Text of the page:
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  1. #1
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    Jul 2002
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    Ice Bank Efficiency

    Are there any published reports on the cost of chiller usage vs ice bank. Customer is debating if it's cheaper to run chiller or ice.
    Second place is the first loser.

  2. #2
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    Aug 2006
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    Mixing oil and fire with a big spoon.
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    generally speaking, ice is cheaper on energy usage but has a slightly higher first cost (even after the utility chips in) and takes up more room. to do a really good job, you will need an engineer to analyze the load profile of the building to determine the type of ice system and then you can move forward with the utility, etc.
    "Mother" is the name for God on the lips and hearts of children....The Crow

  3. #3
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    Sep 2008
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    Mesquite Tx.
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    It takes more kw to make ice than it does to make chilled water. The key is what your kw cost is and at what times. If you make ice when your power is a lot cheaper, then melt it to cool when power is more expensive, you can save $$$.
    Nos operor non pensio volutabrum

  4. #4
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    Quote Originally Posted by incontrol View Post
    Are there any published reports on the cost of chiller usage vs ice bank. Customer is debating if it's cheaper to run chiller or ice.
    Cheap is all relative to cost and source of energy. The ratio of energy removed per energy used by the machine is called coefficient of performance. One truth is that the greater the difference between the condensing and evaporating temperature, the more energy is needed to move the same amount of energy. The biggest influences are cost of needed utility and the mother nature.

    Cost is different. It's the amount of effect per dollar. Chillers use a combination of electricity and water to produce cooling effect. The cooling tower is a giant humidifier that humidifies the outdoor environment, so the utility bill and treatment chemicals for that water is part of the bill.

    Solid ice has the most storage density, but it's difficult to utilize it as you can't pump it around. Slush can be pumped around, but keeping it in constant circulation takes energy and storage density is lower, so you need more storage space.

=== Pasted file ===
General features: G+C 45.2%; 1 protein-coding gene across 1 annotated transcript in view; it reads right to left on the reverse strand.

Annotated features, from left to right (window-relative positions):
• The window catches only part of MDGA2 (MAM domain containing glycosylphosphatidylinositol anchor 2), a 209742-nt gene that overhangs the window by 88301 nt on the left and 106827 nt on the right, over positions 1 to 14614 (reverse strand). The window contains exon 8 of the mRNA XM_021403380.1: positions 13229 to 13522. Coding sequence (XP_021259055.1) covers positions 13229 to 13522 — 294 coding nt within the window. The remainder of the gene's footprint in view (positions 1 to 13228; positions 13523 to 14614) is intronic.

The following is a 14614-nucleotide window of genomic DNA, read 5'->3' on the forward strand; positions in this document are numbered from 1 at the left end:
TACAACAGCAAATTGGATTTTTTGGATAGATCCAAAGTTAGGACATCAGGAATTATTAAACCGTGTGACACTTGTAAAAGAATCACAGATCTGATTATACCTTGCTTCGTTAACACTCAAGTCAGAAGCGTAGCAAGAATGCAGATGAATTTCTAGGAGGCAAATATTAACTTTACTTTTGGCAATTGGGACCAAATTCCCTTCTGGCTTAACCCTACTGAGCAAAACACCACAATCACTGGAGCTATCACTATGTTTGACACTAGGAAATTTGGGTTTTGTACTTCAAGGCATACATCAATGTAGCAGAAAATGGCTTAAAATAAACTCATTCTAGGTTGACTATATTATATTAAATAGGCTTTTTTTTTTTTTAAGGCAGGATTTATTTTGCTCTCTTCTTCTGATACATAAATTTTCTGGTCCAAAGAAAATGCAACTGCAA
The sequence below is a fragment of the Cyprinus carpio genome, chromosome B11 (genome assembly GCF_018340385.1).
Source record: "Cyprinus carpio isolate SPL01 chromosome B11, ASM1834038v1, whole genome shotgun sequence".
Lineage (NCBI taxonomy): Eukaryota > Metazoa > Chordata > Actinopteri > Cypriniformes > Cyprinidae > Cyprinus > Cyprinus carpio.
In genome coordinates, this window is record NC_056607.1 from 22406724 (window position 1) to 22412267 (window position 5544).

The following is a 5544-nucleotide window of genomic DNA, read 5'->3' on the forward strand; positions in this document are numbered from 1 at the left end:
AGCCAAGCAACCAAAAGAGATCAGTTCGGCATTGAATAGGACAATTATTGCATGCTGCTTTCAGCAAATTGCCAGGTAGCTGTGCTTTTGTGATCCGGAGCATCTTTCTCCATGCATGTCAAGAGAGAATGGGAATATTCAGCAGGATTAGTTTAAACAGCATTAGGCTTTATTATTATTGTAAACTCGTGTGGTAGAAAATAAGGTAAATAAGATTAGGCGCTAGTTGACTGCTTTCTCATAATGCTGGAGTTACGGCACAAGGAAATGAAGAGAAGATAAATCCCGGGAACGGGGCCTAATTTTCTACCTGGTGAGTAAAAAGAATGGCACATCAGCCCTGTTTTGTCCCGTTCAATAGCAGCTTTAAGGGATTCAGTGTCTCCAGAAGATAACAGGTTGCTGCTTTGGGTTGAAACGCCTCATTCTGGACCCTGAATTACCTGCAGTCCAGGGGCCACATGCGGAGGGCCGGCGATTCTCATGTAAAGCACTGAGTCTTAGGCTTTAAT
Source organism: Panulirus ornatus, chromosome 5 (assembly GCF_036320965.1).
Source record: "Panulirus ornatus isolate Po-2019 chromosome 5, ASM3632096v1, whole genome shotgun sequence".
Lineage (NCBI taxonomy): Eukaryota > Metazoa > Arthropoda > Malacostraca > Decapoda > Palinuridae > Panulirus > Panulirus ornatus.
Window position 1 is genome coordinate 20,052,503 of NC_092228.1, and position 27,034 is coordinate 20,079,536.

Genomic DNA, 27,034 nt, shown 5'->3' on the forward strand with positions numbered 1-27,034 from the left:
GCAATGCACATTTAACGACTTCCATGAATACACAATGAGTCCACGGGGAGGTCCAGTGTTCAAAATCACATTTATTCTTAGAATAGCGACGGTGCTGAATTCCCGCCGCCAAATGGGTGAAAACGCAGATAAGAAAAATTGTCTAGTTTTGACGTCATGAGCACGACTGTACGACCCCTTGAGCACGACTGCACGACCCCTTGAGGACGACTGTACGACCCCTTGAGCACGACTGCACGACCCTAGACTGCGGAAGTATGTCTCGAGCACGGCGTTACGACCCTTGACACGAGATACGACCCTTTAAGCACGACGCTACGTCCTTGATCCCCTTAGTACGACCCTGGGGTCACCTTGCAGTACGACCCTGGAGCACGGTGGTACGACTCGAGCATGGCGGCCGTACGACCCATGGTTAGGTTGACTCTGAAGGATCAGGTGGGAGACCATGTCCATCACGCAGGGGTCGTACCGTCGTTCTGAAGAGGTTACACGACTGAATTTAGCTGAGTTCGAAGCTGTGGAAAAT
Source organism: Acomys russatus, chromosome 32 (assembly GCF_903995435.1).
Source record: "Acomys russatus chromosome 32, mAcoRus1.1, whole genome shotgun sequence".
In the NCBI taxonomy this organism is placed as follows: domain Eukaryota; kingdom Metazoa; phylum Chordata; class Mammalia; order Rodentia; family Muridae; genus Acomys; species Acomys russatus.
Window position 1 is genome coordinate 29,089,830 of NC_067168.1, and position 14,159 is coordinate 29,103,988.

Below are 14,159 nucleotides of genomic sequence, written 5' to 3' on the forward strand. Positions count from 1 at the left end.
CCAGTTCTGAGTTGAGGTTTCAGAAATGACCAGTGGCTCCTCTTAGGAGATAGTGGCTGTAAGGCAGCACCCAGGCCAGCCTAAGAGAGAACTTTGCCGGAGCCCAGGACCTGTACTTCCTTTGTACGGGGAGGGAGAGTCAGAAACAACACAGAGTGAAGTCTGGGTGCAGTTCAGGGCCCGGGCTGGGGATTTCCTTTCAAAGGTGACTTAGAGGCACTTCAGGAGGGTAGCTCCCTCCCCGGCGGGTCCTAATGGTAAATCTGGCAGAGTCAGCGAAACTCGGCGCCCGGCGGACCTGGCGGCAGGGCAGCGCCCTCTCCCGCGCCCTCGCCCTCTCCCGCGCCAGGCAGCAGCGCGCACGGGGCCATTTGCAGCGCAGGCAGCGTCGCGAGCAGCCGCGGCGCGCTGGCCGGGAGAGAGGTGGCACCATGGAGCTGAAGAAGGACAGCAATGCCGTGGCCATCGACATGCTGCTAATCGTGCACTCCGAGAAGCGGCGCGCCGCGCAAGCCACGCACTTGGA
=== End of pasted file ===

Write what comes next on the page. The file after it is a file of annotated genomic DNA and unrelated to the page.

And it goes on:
2,000 ton of ice, or about cubic metre.

    A solid block of ice that is 1 meter on each side will absorb 288,000 BTU to completely melt, + a little more to raise the temperature to cooling coil temperature.
    Beer can cold bandit stoled my superheat.

  5. #5
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    Jul 2000
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    Quote Originally Posted by incontrol View Post
    Are there any published reports on the cost of chiller usage vs ice bank. Customer is debating if it's cheaper to run chiller or ice.
    Calmac Ice Systems has been around for many years and has some excellent info on their web page. Click on the tab for Ice Energy Storage Benefits:

    http://www.calmac.com/

  6. #6
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    Jul 2006
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    Great thread guys, bookmarked
    You sure are cocky for a starving pilgrim.

  7. #7
    Join Date
    Jan 2005
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    Houston TX
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    Many good points brought up, but there is one definite negative. When your system is running to make ice at night and melt it during (peak hours) Lower KW rates at night generally and highest rates during the peak hours, you will save money. If however you need to run that chiller during the peak hours, you have to pay the highest peak rate and a major penalty cost.
    Once in a while everything falls into place and I am able to move forward, most of the time it just falls all over the place and I can't go anywhere-GEO

  8. #8
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    Jul 2000
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    Quote Originally Posted by ga1279 View Post